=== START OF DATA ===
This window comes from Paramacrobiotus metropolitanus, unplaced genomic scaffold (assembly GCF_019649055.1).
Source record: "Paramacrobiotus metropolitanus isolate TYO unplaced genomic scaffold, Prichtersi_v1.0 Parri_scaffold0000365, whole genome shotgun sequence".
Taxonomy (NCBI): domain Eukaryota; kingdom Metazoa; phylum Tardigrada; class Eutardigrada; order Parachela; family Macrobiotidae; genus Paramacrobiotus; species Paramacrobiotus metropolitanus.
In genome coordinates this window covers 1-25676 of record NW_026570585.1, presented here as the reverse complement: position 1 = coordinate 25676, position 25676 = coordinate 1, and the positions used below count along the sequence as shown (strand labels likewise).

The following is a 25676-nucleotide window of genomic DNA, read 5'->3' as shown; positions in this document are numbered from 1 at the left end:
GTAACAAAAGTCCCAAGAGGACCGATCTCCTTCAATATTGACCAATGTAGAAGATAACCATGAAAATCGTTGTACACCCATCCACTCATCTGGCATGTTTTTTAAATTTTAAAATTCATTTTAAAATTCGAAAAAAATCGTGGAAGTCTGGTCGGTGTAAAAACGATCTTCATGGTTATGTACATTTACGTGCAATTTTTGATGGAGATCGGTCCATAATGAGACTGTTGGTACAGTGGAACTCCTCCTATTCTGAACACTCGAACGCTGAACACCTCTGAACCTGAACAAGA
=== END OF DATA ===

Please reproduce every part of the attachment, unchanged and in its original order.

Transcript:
This window comes from Paramacrobiotus metropolitanus, unplaced genomic scaffold (assembly GCF_019649055.1).
Source record: "Paramacrobiotus metropolitanus isolate TYO unplaced genomic scaffold, Prichtersi_v1.0 Parri_scaffold0000365, whole genome shotgun sequence".
Taxonomy (NCBI): domain Eukaryota; kingdom Metazoa; phylum Tardigrada; class Eutardigrada; order Parachela; family Macrobiotidae; genus Paramacrobiotus; species Paramacrobiotus metropolitanus.
In genome coordinates this window covers 1-25676 of record NW_026570585.1, presented here as the reverse complement: position 1 = coordinate 25676, position 25676 = coordinate 1, and the positions used below count along the sequence as shown (strand labels likewise).

The following is a 25676-nucleotide window of genomic DNA, read 5'->3' as shown; positions in this document are numbered from 1 at the left end:
GTAACAAAAGTCCCAAGAGGACCGATCTCCTTCAATATTGACCAATGTAGAAGATAACCATGAAAATCGTTGTACACCCATCCACTCATCTGGCATGTTTTTTAAATTTTAAAATTCATTTTAAAATTCGAAAAAAATCGTGGAAGTCTGGTCGGTGTAAAAACGATCTTCATGGTTATGTACATTTACGTGCAATTTTTGATGGAGATCGGTCCATAATGAGACTGTTGGTACAGTGGAACTCCTCCTATTCTGAACACTCGAACGCTGAACACCTCTGAACCTGAACAAGA